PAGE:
The Georgian Hotel Rating: 3.5 Pearls

A fully restored classic with charm, history, and a whiff of the paranormal, the 84-room Georgian Hotel once hosted the likes of Clark Gable and Carole Lombard. The mobster Bugsy Siegel held court in the basement speakeasy, where the staff claims that strange voices, heavy breathing, and unexplained footsteps can be heard today. Across the street from the watrerfront in Santa Monica, the hotel offers commanding views of the Pacific.

Enter dates for best prices

Check-in
Check-out
Guests
 AVG/NIGHT 
Hotels.com  
Expedia.com  
Tingo.com  

Iconic Hotels in Los Angeles (10 of 10)

 A fully restored classic with charm, history, and a whiff of the paranormal, the 84-room Georgian Hotel once hosted the likes of Clark Gable and Carole Lombard. The mobster Bugsy Siegel held court in the basement speakeasy, where the staff claims that strange voices, heavy breathing, and unexplained footsteps can be heard today. Across the street from the watrerfront in Santa Monica, the hotel offers commanding views of the Pacific.
When the Biltmore opened, in 1923, it was the largest hotel west of Chicago. It quickly became a Southern California institution, hosting eight Academy Awards ceremonies in the '30s and '40s. But then the Oscars moved, and so did the rest of the action, and downtown Los Angeles devolved into a veritable ghost town, a designation it has only recently -- and only partially -- shed. The Biltmore no longer feels very glamorous, and yet it remains an icon: In 1969, it was designated a Historic Cultural Landmark by the city. And the hotel's press packet includes an exhaustive 11-page list of every movie (Wedding Crashers, Spider-Man, Ocean's Eleven), TV show (Mad Men, 24, The West Wing), miniseries, movie-of-the-week, reality show, commercial, music video, and photo shoot ever filmed on the premises. The Ghostbusters caught their first spook -- remember the slimer? -- in the Biltmore's ballroom. Built in 1912, this iconic mission-revival hotel -- known as the "pink palace" -- is as old as Beverly Hills itself. Over the years, the hotel has housed celebrities from John Lennon and Yoko Ono to Elizabeth Taylor and six of her seven husbands. From 1992 to 1995, the hotel closed for extensive renovations that restored its original elegance and cost the Sultan of Brunei, the current owner, more than $100 million. Loosely modeled after a chateau in France's Loire Valley, this temple of romance and hedonism, built in 1929, has a history as deep as the stains on its carpets. Former residents include Greta Garbo, Robert DeNiro, and Lindsay Lohan. John Belushi overdosed in a bungalow, F. Scott Fitzgerald had a heart attack here, and members of Led Zeppelin rode motorcycles through the lobby. And the parade continues today. The Chateau is undeniably an icon -- one of the most storied hotels in the world -- and it's not for ordinary people: Those who love the Chateau tend to be part of the Hollywood tribe. They're drawn to its history, its distressed d├ęcor, and the air of exclusivity that pervades every nook and cranny. Originally built in 1939 and owned by the same family since 1983, this gleaming white Art Deco landmark, with just 71 rooms, juts out onto a corner of Ocean Avenue in Santa Monica like a cruise ship. As part of a recent two-year, $30 million makeover of the Shangri-La, L.A. designer Marc Smith subtly introduced a maritime motif. The dazzling pool and lounge area with striped cushions and tiered levels of shiny wood calls to mind the Queen Mary. First opened in 1927, the Roosevelt was host to the first Academy Awards and, over the decades, has been the temporary residence to a roster of stars longer than a summer blockbuster's credit reel. The ornate Spanish-style lobby sits right off the Hollywood Walk of Fame. Hotelier Jeff Klein, who also owns the swanky City Club in New York City, rescued the Sunset Tower in 2005, transforming the decrepit 15-story landmark back into the sparkling Art Deco hotel it once was. In the '30s and '40s, it was the temporary home of Howard Hughes, Billie Burke, Errol Flynn, and John Wayne. These days it delivers a kind of bygone glamour that's rare on the Strip -- hustling valets, white-jacketed waiters, and live piano music. Built by Conrad Hilton in 1955 at the busy Beverly Hills intersection of Wilshire and Santa Monica Boulevards, the stately white building plays host to nearly 175 red carpet events a year, including The Golden Globe Awards, in the International Ballroom. The hallways are filled with black-and-white photographs of stars from Marilyn Monroe to Esther Williams, and every president from John F. Kennedy to Bill Clinton stayed in the hotel's Presidential Suite. A fully restored classic with charm, history, and a whiff of the paranormal, the 84-room Georgian Hotel once hosted the likes of Clark Gable and Carole Lombard. The mobster Bugsy Siegel held court in the basement speakeasy, where the staff claims that strange voices, heavy breathing, and unexplained footsteps can be heard today. Across the street from the watrerfront in Santa Monica, the hotel offers commanding views of the Pacific.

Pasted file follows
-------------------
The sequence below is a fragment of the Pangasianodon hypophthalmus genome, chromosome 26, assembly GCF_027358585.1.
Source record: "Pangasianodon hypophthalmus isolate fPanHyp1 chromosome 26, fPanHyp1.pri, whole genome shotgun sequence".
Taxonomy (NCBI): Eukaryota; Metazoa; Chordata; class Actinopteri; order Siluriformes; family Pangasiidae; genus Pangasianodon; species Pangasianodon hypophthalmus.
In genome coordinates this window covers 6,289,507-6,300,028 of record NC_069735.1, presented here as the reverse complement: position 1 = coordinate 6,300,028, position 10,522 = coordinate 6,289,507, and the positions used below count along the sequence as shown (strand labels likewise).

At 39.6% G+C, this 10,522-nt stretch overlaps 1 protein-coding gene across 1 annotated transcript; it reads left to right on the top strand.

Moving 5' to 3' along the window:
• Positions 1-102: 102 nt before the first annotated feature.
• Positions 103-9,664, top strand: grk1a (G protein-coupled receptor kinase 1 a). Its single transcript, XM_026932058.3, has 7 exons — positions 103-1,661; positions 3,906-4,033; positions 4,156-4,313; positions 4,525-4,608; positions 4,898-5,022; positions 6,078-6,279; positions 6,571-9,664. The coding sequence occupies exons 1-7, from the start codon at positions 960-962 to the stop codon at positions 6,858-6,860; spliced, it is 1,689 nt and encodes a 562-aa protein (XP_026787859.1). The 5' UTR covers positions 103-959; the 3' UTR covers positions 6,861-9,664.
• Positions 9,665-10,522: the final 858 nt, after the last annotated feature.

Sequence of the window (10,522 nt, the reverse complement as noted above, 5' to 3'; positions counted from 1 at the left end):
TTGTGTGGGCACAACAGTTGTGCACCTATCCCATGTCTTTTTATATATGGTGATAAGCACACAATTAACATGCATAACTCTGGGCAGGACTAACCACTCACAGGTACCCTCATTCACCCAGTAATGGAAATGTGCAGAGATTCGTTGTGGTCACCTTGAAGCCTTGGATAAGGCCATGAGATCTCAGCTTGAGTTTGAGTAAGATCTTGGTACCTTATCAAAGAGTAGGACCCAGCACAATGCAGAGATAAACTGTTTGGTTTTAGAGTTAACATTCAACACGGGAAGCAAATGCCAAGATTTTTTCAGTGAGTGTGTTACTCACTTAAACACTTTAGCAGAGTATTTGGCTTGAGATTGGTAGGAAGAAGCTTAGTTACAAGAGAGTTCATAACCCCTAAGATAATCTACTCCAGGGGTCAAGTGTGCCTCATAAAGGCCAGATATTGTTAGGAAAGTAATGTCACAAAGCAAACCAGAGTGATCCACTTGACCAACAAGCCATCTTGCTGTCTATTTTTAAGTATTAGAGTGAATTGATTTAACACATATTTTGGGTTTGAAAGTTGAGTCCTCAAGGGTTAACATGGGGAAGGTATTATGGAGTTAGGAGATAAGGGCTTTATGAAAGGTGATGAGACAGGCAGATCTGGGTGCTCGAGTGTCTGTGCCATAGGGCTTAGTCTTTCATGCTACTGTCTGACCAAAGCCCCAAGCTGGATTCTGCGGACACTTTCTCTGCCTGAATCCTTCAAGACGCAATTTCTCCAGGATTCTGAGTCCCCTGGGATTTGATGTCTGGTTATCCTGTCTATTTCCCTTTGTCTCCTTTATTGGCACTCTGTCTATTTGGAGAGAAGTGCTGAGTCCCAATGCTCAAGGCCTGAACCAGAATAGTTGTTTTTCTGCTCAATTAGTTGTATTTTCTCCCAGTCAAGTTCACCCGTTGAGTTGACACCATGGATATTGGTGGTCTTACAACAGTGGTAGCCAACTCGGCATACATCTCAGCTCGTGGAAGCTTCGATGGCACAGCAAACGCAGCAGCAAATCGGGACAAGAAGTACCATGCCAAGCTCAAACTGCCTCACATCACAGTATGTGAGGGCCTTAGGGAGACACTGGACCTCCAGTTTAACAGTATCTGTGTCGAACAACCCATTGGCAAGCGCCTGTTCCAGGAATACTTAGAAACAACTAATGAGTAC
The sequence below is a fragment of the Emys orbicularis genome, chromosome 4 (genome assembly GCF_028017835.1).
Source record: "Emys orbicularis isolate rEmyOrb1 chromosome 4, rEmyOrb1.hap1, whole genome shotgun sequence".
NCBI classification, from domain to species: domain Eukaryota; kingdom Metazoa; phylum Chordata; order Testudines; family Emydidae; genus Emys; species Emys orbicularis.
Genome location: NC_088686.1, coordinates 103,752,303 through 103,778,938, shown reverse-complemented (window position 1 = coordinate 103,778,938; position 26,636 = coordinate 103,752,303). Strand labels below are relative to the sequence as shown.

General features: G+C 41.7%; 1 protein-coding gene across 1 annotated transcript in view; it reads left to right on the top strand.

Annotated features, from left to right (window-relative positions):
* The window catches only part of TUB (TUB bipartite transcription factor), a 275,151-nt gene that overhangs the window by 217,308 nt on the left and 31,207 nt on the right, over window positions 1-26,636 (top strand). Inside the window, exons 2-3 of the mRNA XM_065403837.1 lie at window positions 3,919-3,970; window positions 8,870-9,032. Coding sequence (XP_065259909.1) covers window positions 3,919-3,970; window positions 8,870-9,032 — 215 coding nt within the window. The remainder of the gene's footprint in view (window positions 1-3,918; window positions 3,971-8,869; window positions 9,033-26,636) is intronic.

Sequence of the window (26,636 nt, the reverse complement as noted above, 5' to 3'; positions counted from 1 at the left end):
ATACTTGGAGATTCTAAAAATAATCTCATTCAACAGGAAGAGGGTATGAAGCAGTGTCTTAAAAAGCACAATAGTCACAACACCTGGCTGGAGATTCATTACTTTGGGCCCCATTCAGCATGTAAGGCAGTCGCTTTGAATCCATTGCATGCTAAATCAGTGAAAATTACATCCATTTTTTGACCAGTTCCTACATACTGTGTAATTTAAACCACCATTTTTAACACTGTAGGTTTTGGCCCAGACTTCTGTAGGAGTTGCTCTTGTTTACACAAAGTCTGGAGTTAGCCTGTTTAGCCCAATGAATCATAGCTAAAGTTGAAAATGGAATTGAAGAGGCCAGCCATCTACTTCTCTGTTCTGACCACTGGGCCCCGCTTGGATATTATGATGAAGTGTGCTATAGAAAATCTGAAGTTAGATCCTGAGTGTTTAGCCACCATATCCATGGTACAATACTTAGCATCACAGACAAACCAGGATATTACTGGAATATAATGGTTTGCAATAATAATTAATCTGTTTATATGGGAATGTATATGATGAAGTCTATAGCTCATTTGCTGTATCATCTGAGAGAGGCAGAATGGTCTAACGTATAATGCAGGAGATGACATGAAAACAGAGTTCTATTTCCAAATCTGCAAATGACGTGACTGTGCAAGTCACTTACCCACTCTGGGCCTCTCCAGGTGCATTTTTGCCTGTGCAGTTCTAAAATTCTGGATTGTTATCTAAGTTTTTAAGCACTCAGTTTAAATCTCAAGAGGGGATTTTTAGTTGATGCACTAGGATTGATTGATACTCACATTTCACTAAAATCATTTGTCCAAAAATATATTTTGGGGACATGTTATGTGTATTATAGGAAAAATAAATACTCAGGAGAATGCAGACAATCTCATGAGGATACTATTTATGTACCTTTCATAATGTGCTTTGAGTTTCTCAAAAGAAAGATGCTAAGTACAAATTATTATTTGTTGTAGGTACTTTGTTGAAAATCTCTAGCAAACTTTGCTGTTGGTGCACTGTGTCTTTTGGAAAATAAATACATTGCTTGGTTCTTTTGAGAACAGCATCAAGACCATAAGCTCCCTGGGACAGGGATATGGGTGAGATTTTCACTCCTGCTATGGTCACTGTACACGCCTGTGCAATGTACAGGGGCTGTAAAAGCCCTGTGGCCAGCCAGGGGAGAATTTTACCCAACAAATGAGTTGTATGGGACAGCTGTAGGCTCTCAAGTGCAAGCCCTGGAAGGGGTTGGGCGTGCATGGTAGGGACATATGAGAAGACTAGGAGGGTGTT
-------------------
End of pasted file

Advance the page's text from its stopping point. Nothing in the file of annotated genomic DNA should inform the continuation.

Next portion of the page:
Related
Loading Live Rates
Loading...
multiple hotels like on roundups